My time here has been pretty well spent so far and it’s allowed me an insight into a pretty interesting thing about how we interact with people – more often than not, we operate on quite a communal instinct and see people who are similar to us as ‘us’ and people who are a little different as ‘them’. My way of speaking, yellowish complexion and slitty oriental eyes mark me as fairly different from most people I meet here and that caused me a little discomfort for a start but that soon faded away with my continual integration with the teachers and students around me.
What continues to strike me is the fact that we often label people the moment we meet them – pigeon-holing them as this or that before even getting to know more about them. Could be our normal human way of making sense of the world – Kant wrote about categories with which we can understand the world around us, that every little experience we have can be dropped into a little box in our brain to help in our sense making. In a similar way, we construct categories around things that we experience and see and make use of these to classify and construct links between things and people that we encounter. The problem with this is as we go on in life, these categories tend to get pretty entrenched, whether through experience, upbringing or tradition and that starts determining one’s world view. I think that’s when prejudice and biasness begins.
Which brings me to my main point – we often work with people and honestly want to help them to make things better. The problem is that we see those that we want to help as ‘others’ who need us to step in to change things for them. Even as teachers, we see students as an ‘other’ who require us to step in to mentally (and sometimes physically) drag them to a higher state of learning. While the otherness may be useful in allowing us to make sense of things, true service should not be a case of ‘us’ trying to help ‘them’ but integrating oneself into the community so that there’s a feeling of ‘us’ helping ‘ourselves’.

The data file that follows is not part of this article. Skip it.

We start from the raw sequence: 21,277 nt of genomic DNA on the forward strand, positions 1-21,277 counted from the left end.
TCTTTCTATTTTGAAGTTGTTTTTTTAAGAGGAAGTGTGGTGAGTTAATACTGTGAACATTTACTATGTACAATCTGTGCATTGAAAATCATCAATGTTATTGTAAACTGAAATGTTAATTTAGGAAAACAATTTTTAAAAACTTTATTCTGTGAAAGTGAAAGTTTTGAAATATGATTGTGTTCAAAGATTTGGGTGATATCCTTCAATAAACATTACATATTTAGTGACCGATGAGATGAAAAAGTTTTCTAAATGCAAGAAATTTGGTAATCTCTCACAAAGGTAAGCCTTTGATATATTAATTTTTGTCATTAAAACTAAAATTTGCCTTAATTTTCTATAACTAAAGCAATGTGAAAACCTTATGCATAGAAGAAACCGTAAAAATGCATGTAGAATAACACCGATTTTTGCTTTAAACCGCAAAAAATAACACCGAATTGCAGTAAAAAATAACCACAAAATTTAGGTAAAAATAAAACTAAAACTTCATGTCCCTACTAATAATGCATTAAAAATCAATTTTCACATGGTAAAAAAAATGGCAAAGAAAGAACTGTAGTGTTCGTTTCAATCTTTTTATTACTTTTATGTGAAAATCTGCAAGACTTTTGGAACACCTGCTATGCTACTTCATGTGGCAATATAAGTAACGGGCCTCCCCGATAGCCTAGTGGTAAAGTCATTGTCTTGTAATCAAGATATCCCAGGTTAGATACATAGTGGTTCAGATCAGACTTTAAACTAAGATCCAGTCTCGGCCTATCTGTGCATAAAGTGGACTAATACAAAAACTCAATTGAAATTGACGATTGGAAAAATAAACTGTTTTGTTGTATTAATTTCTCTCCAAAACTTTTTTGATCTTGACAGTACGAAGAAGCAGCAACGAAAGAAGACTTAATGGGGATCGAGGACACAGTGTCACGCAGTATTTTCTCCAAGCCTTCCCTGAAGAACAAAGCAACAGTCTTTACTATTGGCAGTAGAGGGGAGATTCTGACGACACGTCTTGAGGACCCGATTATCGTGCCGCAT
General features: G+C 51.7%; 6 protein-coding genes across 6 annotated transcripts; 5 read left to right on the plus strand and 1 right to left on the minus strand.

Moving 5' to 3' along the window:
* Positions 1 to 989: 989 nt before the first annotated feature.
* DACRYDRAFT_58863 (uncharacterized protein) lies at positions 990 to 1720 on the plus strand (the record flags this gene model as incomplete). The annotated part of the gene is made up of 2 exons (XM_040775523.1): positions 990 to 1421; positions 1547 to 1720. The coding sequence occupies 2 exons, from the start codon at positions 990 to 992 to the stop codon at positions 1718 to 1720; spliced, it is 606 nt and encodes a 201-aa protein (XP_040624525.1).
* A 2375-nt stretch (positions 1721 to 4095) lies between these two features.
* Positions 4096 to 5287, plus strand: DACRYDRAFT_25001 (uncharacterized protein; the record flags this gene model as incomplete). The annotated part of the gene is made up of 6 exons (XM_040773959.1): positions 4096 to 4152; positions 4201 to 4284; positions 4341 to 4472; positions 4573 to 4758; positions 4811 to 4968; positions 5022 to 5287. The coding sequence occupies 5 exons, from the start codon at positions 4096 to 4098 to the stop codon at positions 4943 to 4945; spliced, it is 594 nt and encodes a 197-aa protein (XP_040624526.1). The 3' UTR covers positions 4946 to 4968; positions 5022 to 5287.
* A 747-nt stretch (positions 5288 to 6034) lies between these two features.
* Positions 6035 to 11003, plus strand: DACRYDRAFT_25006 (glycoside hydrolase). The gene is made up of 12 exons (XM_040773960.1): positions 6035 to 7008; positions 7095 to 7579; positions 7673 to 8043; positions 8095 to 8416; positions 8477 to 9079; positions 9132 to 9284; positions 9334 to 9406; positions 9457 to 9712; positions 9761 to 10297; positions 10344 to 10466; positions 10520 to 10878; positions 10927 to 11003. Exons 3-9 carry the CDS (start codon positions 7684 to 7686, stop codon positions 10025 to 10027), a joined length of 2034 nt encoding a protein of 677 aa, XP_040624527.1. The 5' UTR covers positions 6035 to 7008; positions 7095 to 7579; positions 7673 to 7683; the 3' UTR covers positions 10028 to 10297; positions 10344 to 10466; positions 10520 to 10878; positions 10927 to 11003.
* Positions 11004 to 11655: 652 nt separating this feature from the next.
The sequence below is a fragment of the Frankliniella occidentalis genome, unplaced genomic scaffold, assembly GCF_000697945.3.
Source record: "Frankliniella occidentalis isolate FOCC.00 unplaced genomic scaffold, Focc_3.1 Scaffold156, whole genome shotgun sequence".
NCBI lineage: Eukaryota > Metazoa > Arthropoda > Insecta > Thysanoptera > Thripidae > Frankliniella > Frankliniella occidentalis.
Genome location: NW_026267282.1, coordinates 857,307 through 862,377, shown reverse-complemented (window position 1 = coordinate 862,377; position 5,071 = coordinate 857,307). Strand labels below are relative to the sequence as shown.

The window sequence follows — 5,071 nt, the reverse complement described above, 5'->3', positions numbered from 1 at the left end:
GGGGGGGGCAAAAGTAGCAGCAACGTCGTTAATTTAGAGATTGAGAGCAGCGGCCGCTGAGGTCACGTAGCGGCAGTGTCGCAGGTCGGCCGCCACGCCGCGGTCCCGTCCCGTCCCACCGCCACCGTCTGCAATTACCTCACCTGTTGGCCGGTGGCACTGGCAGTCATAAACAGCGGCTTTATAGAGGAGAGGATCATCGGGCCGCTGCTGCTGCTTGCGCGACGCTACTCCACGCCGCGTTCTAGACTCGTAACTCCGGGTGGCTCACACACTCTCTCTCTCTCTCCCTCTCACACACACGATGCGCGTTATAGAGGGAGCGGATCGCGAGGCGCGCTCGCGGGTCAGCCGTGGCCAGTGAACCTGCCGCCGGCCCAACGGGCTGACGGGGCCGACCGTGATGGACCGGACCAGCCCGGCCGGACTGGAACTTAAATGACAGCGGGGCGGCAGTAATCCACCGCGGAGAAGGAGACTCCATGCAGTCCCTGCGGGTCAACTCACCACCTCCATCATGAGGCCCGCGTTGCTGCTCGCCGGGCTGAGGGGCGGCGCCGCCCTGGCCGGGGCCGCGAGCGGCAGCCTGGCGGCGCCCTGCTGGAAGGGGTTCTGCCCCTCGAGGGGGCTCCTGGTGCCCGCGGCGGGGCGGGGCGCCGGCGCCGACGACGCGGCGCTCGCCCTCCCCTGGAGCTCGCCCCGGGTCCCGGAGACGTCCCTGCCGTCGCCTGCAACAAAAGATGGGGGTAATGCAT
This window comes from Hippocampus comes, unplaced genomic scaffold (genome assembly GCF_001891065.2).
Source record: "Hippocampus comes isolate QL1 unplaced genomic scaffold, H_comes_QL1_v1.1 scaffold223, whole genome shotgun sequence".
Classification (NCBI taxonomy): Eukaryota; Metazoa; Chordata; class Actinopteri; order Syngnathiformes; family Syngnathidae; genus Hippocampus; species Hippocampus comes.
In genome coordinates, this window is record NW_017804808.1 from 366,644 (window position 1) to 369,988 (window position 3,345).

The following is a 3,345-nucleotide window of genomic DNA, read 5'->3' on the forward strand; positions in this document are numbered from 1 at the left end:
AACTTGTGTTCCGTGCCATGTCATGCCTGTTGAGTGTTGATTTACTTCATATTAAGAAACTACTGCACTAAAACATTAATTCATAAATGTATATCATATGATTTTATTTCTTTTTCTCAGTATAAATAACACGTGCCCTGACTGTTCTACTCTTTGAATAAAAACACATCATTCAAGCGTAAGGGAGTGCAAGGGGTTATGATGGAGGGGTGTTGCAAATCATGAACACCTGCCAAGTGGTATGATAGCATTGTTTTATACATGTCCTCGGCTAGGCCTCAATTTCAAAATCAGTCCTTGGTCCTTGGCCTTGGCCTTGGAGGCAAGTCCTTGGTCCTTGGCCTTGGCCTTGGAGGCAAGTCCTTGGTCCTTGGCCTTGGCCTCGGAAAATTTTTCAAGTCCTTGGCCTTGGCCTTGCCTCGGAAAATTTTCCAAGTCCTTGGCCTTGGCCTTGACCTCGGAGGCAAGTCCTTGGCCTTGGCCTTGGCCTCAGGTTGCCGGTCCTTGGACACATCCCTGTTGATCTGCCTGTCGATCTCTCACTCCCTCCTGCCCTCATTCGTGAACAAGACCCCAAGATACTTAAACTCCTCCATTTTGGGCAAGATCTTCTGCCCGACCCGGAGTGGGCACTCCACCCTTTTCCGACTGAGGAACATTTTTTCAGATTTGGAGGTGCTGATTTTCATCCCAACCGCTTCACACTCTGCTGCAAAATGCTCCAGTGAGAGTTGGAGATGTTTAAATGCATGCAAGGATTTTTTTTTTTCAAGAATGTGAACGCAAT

Not only would this give a sense of ownership to the help that’s rendered, the relationship becomes a much more egalitarian one where those who have had aid rendered are on par with those rendering it. It also removes the proto-colonial feel that a more top-down I-have-the-means-so-I-am-helping-you kind of feeling that many social service or service projects tend to have. It’s always better to have those who receive aid to feel that they’re being helped by someone who is part of their community and who cares for them rather than a nameless faceless entity that throws money or resources at them.
I’ve seen a fair amount of the latter happening around here – teachers referring to the students in the village as ‘those village students’ and others saying that there’s a need to help ‘them’. I’m a little uncomfortable with talk like this as it creates an unnecessary barrier between the helper and the helpee and that can be unhealthy if drawn out too long. One has to be able to sit down and think about one’s motives for the service and to realise that we’re not that different after all and that what we do for others is not me helping them but me helping people who are very much like me and who are part of a wider human community that I belong to.
I’ll end on a slightly self indulgent mode – a bit on how creating a community in whatever we do can help in this end. In class, I try to break down the barrier that I’m a teacher telling students that they need to learn something but that we’re in it together and that I learn as they do to. While my long-windedness can sometimes get the better of me and I do sometimes start telling stuff, the main thing about the classroom is that it’s a community where everyone is more or less equal and that learning from each other can be as beneifical as learning from the teacher. Even here, I remind the students that while they learn stuff that we teach, I too am learning Kannada and local culture from them and that it’s their responsibility to make sure I leave here being able to speak basic Kannada. That helped immensely and the classroom benefits greatly from this. I feel the class is much more ‘us’ now. That I like.